Google Nexus One versus iPhone: The hype battle

There appears to be only two companies in the world today that can get the geeks excited about new product launches, Apple and Google. However, I am finding it hard to get excited about the launch of Google’s Nexus One smartphone.

Maybe it is because we won’t be able to buy one in SA, maybe it’s because the one thing that the press in the states are getting excited about (that you can buy it unlocked) is a non-issue in SA, but mostly I think it is because Google didn’t show us anything we haven’t seen before.

Maybe you remember a couple of years ago when rumours started flying about the imminent introduction of a Google phone. Tech commentators were almost frothing at the mouth at the prospect of Google taking on Apple and making the smartphone race, which Apple had started with the launch of the iPhone, into something worth writing about.

Instead of giving the press and the public the handset they were all looking for, Google instead launched the Android operating system. There were some vague promises of awesomeness to come, but in reality all we got was a cute logo and yet another Google beta test.

It took almost a year for the first handset to come out, the G1 (or the HTC Dream if you live outside the US), another year for the first decent Android handset to hit the market (the HTC Hero) and now we have the Nexus One, Google’s first self-branded smartphone.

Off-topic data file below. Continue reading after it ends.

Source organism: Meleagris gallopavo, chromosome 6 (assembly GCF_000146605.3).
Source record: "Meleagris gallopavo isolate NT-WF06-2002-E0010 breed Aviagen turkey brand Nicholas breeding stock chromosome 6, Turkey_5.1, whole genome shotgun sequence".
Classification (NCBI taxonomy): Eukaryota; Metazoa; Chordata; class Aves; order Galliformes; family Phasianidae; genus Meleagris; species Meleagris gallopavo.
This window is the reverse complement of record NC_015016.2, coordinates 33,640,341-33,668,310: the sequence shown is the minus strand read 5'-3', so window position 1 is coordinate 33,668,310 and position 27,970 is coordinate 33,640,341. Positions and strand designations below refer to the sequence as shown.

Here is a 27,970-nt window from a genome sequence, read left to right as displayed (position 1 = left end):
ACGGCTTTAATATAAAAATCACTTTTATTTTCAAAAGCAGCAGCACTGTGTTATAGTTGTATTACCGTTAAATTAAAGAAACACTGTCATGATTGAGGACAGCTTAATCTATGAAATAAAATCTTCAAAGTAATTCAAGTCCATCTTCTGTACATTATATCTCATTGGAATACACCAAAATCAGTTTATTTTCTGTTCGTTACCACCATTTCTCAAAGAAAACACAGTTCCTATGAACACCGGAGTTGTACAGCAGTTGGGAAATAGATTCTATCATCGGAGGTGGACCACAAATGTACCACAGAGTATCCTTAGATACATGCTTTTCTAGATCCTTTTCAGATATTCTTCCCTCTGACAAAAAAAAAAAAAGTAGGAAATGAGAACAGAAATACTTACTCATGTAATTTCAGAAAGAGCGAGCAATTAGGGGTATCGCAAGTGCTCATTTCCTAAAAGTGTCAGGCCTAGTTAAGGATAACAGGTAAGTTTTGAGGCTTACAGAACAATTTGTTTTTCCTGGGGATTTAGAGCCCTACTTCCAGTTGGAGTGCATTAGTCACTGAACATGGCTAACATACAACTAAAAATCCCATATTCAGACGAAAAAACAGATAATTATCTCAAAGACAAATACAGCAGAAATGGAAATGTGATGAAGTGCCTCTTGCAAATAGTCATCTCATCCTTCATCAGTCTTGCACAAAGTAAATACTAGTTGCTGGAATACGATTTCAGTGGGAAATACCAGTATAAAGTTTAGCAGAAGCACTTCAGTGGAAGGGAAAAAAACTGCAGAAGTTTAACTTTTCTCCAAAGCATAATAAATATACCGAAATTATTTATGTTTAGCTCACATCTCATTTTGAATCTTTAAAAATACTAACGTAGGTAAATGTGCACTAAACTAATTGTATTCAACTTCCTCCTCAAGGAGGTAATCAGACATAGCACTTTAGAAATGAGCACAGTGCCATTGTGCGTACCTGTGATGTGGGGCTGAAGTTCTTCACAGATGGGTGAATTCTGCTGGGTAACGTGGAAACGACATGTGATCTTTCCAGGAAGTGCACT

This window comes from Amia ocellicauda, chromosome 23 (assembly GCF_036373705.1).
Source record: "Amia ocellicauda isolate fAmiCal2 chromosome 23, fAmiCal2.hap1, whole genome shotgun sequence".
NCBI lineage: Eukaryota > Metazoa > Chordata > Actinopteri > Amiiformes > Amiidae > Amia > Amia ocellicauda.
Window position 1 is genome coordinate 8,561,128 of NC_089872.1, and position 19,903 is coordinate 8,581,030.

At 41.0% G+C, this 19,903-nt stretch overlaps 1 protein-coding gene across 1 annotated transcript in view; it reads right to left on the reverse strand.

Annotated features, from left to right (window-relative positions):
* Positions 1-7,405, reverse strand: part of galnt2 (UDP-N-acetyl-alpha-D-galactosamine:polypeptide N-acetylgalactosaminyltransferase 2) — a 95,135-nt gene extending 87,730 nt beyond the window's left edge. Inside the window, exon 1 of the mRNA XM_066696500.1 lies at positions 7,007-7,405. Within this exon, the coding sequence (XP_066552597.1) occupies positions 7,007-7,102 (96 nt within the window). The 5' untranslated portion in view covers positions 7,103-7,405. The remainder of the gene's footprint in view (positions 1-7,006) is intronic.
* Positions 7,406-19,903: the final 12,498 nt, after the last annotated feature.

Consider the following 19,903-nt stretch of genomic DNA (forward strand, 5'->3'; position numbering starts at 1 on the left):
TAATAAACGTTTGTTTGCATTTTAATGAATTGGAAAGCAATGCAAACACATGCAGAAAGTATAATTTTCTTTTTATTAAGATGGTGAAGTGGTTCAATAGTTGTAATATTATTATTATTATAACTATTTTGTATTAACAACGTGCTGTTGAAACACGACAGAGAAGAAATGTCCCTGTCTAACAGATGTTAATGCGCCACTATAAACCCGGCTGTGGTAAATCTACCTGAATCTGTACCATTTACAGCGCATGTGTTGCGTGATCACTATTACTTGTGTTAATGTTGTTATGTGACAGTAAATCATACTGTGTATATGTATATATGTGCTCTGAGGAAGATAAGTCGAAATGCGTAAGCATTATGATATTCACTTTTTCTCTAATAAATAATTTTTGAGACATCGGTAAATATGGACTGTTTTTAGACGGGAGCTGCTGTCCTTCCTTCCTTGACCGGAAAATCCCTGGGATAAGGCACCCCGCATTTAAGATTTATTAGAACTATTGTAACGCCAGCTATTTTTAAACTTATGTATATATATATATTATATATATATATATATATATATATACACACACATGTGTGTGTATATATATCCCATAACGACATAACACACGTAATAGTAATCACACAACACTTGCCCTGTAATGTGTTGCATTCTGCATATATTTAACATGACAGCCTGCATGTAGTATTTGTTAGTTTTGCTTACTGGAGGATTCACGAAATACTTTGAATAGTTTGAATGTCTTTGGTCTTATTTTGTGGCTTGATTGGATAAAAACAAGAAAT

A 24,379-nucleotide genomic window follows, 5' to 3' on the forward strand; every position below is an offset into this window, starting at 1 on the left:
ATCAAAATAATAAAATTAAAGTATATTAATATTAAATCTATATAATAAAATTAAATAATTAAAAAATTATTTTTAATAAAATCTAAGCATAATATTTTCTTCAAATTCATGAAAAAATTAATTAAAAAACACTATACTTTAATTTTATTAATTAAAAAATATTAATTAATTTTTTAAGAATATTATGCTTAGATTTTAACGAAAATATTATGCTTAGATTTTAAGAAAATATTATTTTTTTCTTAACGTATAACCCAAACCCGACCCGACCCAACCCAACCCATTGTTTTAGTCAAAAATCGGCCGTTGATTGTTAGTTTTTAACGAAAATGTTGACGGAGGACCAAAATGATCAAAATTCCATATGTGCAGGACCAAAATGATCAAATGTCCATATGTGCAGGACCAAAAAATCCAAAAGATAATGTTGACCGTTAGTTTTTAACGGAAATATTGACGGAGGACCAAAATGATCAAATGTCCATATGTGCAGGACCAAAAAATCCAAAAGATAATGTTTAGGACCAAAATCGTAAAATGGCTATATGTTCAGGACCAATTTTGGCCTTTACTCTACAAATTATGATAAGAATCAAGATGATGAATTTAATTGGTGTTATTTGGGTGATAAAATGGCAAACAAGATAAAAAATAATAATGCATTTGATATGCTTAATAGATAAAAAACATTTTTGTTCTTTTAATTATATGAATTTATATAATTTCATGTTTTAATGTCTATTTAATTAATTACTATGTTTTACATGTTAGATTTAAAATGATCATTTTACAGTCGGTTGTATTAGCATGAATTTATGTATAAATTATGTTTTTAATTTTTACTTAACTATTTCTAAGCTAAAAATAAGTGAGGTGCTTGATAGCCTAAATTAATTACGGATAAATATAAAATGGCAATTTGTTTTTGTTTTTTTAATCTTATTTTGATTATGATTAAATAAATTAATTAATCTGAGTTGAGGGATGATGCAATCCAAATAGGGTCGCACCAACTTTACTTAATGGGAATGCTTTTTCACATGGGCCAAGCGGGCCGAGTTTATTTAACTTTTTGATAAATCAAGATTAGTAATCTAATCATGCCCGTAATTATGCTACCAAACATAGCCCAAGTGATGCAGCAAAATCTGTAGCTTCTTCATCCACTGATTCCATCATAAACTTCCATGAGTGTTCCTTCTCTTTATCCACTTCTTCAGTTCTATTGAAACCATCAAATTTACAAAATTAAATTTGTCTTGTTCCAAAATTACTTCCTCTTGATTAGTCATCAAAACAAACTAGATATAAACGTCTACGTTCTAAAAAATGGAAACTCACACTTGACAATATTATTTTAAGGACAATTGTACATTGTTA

While Google has finally decided to bite the bullet and put its name on a phone we have to remember that the Nexus One is not the iPhone for one big reason.

This is still a phone with an operating system built by one company and hardware built by another. If you were thinking that Google went out and hired an army of hardware engineers to create the Nexus from the ground up and then handed off the design to HTC to build then you are sorely mistaken. Most likely they sat down with the boffins at HTC and together fleshed out the hardware specifications of the phone. The iPhone, on the other hand, is Apple’s work from the ground up.

What Google have done is use HTC to beta test Android on a number of customers, all of whom have been happy to pay for the privilege. Now that the beta test is over Google have shoved aside their loyal partner and taken some of the glory for itself.

And the press go wild.

The laughable part of this is that we have known, since before the December break, that Google were going to launch a phone, what it was going to be called, what it looked like, how much it was going to cost, what functionality it was going to have and pretty much everything else about it.

From a news perspective everything about the Nexus One’s launch has been a non-event.

And it isn’t like there isn’t any other news for the press to report. The Nexus One was announced at the Consumer Electronics Show (CES) in Las Vegas where we have more product announcements per second than anywhere else on earth.

Instead of the “OMG, this is finally the iPhone killer” reactions that Google’s adoring fans seems to be having, we should probably have been saying: “OK, Google finally fixed the Android phone.”

Pretty much what the reaction was when the iPhone 3GS was released.

Instead of the mind-blowing awesomeness that seems to accompany every Apple product launch I am left with a numb, so-what. Maybe if Google hadn’t handed out the phone to all their employees before announcing it to the public I would be able to muster up a little more excitement.

This is not to say that the Nexus One is not a good phone, it is probably one of the two best phones in the world today (the iPhone being the other one), but from a news perspective it is a non-event thanks to Google scooping themselves.

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Google Nexus One versus iPhone: The hype battle